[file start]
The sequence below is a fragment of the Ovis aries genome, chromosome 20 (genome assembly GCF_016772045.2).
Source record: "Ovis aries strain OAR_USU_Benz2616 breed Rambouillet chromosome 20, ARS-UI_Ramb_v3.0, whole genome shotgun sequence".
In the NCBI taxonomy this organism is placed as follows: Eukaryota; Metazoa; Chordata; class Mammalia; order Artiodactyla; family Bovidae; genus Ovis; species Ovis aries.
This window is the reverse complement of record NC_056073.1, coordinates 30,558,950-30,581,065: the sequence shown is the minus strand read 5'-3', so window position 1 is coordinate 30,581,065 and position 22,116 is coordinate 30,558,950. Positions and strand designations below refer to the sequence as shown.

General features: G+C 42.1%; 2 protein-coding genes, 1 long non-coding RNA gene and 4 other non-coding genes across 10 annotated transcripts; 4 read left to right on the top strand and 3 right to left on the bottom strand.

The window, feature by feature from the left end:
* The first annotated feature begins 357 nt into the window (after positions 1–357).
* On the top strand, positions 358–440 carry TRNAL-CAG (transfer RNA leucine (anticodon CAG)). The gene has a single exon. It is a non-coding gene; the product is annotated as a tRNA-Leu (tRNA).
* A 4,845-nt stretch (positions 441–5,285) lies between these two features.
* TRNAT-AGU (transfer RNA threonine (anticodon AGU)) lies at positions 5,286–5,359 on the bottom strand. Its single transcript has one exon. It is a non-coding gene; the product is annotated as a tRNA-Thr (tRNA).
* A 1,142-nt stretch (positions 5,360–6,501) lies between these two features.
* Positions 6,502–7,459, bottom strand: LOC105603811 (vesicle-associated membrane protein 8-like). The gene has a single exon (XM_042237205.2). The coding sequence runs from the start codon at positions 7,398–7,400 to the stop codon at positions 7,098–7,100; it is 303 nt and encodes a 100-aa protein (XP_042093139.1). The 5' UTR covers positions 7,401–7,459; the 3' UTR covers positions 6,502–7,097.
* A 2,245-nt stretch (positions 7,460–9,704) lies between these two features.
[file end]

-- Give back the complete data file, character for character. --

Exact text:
The sequence below is a fragment of the Ovis aries genome, chromosome 20 (genome assembly GCF_016772045.2).
Source record: "Ovis aries strain OAR_USU_Benz2616 breed Rambouillet chromosome 20, ARS-UI_Ramb_v3.0, whole genome shotgun sequence".
In the NCBI taxonomy this organism is placed as follows: Eukaryota; Metazoa; Chordata; class Mammalia; order Artiodactyla; family Bovidae; genus Ovis; species Ovis aries.
This window is the reverse complement of record NC_056073.1, coordinates 30,558,950-30,581,065: the sequence shown is the minus strand read 5'-3', so window position 1 is coordinate 30,581,065 and position 22,116 is coordinate 30,558,950. Positions and strand designations below refer to the sequence as shown.

General features: G+C 42.1%; 2 protein-coding genes, 1 long non-coding RNA gene and 4 other non-coding genes across 10 annotated transcripts; 4 read left to right on the top strand and 3 right to left on the bottom strand.

The window, feature by feature from the left end:
* The first annotated feature begins 357 nt into the window (after positions 1–357).
* On the top strand, positions 358–440 carry TRNAL-CAG (transfer RNA leucine (anticodon CAG)). The gene has a single exon. It is a non-coding gene; the product is annotated as a tRNA-Leu (tRNA).
* A 4,845-nt stretch (positions 441–5,285) lies between these two features.
* TRNAT-AGU (transfer RNA threonine (anticodon AGU)) lies at positions 5,286–5,359 on the bottom strand. Its single transcript has one exon. It is a non-coding gene; the product is annotated as a tRNA-Thr (tRNA).
* A 1,142-nt stretch (positions 5,360–6,501) lies between these two features.
* Positions 6,502–7,459, bottom strand: LOC105603811 (vesicle-associated membrane protein 8-like). The gene has a single exon (XM_042237205.2). The coding sequence runs from the start codon at positions 7,398–7,400 to the stop codon at positions 7,098–7,100; it is 303 nt and encodes a 100-aa protein (XP_042093139.1). The 5' UTR covers positions 7,401–7,459; the 3' UTR covers positions 6,502–7,097.
* A 2,245-nt stretch (positions 7,460–9,704) lies between these two features.